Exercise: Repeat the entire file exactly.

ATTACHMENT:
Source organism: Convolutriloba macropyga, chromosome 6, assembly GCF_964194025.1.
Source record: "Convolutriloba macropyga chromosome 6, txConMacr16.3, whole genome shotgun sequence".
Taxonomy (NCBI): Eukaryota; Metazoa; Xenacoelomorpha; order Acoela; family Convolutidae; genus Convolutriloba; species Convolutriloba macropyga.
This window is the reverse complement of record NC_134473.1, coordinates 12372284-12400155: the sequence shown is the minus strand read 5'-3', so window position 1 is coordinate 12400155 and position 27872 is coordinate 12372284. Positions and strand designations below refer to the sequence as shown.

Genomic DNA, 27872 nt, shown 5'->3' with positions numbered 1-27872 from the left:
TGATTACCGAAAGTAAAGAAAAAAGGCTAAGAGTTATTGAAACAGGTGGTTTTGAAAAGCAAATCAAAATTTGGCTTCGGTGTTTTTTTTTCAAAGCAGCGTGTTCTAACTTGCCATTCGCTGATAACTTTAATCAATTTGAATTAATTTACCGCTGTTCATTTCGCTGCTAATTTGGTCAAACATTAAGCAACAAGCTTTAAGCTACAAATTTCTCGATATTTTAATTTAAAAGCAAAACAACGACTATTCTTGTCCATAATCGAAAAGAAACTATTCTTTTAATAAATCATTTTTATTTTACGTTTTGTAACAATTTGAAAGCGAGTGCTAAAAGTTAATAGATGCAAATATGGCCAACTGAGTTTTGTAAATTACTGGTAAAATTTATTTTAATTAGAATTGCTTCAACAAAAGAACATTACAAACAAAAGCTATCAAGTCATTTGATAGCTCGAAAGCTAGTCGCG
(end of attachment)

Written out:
Source organism: Convolutriloba macropyga, chromosome 6, assembly GCF_964194025.1.
Source record: "Convolutriloba macropyga chromosome 6, txConMacr16.3, whole genome shotgun sequence".
Taxonomy (NCBI): Eukaryota; Metazoa; Xenacoelomorpha; order Acoela; family Convolutidae; genus Convolutriloba; species Convolutriloba macropyga.
This window is the reverse complement of record NC_134473.1, coordinates 12372284-12400155: the sequence shown is the minus strand read 5'-3', so window position 1 is coordinate 12400155 and position 27872 is coordinate 12372284. Positions and strand designations below refer to the sequence as shown.

Genomic DNA, 27872 nt, shown 5'->3' with positions numbered 1-27872 from the left:
TGATTACCGAAAGTAAAGAAAAAAGGCTAAGAGTTATTGAAACAGGTGGTTTTGAAAAGCAAATCAAAATTTGGCTTCGGTGTTTTTTTTTCAAAGCAGCGTGTTCTAACTTGCCATTCGCTGATAACTTTAATCAATTTGAATTAATTTACCGCTGTTCATTTCGCTGCTAATTTGGTCAAACATTAAGCAACAAGCTTTAAGCTACAAATTTCTCGATATTTTAATTTAAAAGCAAAACAACGACTATTCTTGTCCATAATCGAAAAGAAACTATTCTTTTAATAAATCATTTTTATTTTACGTTTTGTAACAATTTGAAAGCGAGTGCTAAAAGTTAATAGATGCAAATATGGCCAACTGAGTTTTGTAAATTACTGGTAAAATTTATTTTAATTAGAATTGCTTCAACAAAAGAACATTACAAACAAAAGCTATCAAGTCATTTGATAGCTCGAAAGCTAGTCGCG